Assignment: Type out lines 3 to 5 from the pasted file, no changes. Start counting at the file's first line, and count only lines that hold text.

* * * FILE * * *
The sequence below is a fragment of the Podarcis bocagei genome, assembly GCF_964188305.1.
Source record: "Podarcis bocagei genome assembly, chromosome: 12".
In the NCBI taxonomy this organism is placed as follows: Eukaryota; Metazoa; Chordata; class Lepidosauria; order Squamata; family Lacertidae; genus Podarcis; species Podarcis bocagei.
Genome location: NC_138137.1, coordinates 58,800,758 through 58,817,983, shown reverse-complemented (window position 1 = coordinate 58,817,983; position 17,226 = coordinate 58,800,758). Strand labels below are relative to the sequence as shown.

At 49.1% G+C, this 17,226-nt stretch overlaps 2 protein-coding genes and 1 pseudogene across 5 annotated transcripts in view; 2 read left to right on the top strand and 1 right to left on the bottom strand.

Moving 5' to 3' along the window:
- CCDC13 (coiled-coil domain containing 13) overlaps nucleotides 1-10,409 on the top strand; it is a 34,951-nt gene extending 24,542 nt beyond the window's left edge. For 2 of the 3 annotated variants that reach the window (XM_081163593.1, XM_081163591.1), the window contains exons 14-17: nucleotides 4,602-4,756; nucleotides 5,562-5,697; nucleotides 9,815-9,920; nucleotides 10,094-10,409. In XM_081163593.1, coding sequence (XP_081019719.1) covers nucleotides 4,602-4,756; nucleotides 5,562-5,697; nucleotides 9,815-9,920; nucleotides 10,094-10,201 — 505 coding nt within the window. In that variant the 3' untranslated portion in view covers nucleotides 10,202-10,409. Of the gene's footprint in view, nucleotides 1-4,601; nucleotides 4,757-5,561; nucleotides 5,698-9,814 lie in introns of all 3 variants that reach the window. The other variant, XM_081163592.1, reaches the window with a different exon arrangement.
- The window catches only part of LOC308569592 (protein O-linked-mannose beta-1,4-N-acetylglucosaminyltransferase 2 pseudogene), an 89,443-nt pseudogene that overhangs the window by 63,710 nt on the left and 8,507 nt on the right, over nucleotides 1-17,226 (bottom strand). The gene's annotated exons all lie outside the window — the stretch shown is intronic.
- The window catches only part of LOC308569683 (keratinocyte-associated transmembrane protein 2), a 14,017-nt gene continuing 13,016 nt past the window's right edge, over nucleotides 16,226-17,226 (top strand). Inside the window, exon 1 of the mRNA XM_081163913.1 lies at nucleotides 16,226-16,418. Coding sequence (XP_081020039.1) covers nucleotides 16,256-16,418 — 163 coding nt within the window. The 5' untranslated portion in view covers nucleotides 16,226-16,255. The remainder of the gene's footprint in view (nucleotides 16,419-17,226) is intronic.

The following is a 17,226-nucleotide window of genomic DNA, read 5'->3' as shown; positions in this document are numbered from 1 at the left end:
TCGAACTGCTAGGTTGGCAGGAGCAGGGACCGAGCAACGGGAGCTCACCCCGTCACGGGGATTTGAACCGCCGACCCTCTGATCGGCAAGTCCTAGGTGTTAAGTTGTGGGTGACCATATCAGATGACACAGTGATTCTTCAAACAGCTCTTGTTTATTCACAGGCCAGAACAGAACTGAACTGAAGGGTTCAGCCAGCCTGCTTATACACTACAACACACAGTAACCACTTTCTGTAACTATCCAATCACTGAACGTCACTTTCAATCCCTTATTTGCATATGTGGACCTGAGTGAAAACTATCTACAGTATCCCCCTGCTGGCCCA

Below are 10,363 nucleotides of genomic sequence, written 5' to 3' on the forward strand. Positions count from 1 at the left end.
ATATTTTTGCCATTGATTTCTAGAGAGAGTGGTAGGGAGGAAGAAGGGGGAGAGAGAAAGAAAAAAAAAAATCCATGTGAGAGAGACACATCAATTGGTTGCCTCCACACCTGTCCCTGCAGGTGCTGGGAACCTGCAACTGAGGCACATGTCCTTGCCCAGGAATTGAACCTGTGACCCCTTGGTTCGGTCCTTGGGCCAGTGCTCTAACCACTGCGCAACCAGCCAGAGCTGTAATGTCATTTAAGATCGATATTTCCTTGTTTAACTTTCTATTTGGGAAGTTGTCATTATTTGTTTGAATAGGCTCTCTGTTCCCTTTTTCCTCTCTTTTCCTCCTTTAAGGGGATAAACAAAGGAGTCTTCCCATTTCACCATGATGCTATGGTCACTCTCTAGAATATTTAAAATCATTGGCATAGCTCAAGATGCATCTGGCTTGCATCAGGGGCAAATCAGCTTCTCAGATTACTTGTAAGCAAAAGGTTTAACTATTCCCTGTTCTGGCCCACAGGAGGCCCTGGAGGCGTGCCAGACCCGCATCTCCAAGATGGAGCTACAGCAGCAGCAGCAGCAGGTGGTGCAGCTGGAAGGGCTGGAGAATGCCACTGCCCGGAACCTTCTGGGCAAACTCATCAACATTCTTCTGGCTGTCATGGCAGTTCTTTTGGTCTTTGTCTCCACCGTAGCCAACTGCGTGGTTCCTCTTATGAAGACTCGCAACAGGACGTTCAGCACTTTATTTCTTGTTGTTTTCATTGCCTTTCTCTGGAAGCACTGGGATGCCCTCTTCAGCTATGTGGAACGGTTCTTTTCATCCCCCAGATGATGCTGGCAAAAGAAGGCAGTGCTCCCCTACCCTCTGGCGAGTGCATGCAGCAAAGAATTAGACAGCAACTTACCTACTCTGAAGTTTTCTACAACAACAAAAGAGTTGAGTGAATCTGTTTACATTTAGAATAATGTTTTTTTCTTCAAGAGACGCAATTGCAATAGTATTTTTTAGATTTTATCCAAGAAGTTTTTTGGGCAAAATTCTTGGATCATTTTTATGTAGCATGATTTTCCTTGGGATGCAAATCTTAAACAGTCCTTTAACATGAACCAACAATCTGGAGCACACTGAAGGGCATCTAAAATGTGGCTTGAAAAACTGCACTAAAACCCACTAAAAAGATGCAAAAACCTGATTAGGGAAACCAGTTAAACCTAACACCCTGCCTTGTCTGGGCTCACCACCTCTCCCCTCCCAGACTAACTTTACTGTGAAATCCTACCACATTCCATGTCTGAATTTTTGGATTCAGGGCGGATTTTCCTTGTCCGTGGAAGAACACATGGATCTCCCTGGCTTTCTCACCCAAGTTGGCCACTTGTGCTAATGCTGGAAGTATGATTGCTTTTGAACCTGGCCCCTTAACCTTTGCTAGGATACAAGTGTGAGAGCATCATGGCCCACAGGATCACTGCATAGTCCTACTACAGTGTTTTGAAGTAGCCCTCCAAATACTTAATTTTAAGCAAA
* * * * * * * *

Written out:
In the NCBI taxonomy this organism is placed as follows: Eukaryota; Metazoa; Chordata; class Lepidosauria; order Squamata; family Lacertidae; genus Podarcis; species Podarcis bocagei.
Genome location: NC_138137.1, coordinates 58,800,758 through 58,817,983, shown reverse-complemented (window position 1 = coordinate 58,817,983; position 17,226 = coordinate 58,800,758). Strand labels below are relative to the sequence as shown.

At 49.1% G+C, this 17,226-nt stretch overlaps 2 protein-coding genes and 1 pseudogene across 5 annotated transcripts in view; 2 read left to right on the top strand and 1 right to left on the bottom strand.